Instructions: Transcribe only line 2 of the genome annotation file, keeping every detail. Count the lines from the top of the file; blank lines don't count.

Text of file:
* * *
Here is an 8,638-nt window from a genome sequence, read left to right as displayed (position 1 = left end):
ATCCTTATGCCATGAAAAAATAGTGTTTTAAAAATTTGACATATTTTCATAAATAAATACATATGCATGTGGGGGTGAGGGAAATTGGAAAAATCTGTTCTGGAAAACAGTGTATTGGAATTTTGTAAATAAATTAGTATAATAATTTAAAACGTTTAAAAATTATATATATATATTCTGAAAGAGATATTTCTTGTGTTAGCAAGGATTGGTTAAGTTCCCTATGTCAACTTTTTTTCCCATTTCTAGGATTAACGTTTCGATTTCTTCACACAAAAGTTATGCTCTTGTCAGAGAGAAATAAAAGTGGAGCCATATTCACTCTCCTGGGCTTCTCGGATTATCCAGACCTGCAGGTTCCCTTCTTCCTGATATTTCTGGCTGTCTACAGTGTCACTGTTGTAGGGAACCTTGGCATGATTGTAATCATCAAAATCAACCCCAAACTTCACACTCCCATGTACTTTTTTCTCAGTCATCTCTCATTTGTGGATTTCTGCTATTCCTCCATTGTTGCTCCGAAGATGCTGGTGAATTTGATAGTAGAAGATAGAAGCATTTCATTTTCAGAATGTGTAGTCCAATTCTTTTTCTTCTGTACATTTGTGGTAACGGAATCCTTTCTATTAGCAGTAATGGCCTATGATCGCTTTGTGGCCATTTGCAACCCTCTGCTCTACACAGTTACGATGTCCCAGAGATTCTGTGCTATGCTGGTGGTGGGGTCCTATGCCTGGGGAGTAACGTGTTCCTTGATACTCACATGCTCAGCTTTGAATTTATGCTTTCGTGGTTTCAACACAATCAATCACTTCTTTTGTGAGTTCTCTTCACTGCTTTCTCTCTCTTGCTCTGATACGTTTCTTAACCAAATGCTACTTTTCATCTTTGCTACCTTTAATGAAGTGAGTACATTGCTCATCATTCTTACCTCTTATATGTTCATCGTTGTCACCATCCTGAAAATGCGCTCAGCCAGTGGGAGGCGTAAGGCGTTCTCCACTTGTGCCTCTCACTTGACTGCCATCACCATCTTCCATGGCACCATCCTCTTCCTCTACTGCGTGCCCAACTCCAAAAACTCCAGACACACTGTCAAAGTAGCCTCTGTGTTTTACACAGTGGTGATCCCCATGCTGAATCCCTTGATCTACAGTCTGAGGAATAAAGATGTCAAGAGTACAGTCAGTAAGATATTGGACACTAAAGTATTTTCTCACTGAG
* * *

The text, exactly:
ATCCTTATGCCATGAAAAAATAGTGTTTTAAAAATTTGACATATTTTCATAAATAAATACATATGCATGTGGGGGTGAGGGAAATTGGAAAAATCTGTTCTGGAAAACAGTGTATTGGAATTTTGTAAATAAATTAGTATAATAATTTAAAACGTTTAAAAATTATATATATATATTCTGAAAGAGATATTTCTTGTGTTAGCAAGGATTGGTTAAGTTCCCTATGTCAACTTTTTTTCCCATTTCTAGGATTAACGTTTCGATTTCTTCACACAAAAGTTATGCTCTTGTCAGAGAGAAATAAAAGTGGAGCCATATTCACTCTCCTGGGCTTCTCGGATTATCCAGACCTGCAGGTTCCCTTCTTCCTGATATTTCTGGCTGTCTACAGTGTCACTGTTGTAGGGAACCTTGGCATGATTGTAATCATCAAAATCAACCCCAAACTTCACACTCCCATGTACTTTTTTCTCAGTCATCTCTCATTTGTGGATTTCTGCTATTCCTCCATTGTTGCTCCGAAGATGCTGGTGAATTTGATAGTAGAAGATAGAAGCATTTCATTTTCAGAATGTGTAGTCCAATTCTTTTTCTTCTGTACATTTGTGGTAACGGAATCCTTTCTATTAGCAGTAATGGCCTATGATCGCTTTGTGGCCATTTGCAACCCTCTGCTCTACACAGTTACGATGTCCCAGAGATTCTGTGCTATGCTGGTGGTGGGGTCCTATGCCTGGGGAGTAACGTGTTCCTTGATACTCACATGCTCAGCTTTGAATTTATGCTTTCGTGGTTTCAACACAATCAATCACTTCTTTTGTGAGTTCTCTTCACTGCTTTCTCTCTCTTGCTCTGATACGTTTCTTAACCAAATGCTACTTTTCATCTTTGCTACCTTTAATGAAGTGAGTACATTGCTCATCATTCTTACCTCTTATATGTTCATCGTTGTCACCATCCTGAAAATGCGCTCAGCCAGTGGGAGGCGTAAGGCGTTCTCCACTTGTGCCTCTCACTTGACTGCCATCACCATCTTCCATGGCACCATCCTCTTCCTCTACTGCGTGCCCAACTCCAAAAACTCCAGACACACTGTCAAAGTAGCCTCTGTGTTTTACACAGTGGTGATCCCCATGCTGAATCCCTTGATCTACAGTCTGAGGAATAAAGATGTCAAGAGTACAGTCAGTAAGATATTGGACACTAAAGTATTTTCTCACTGAG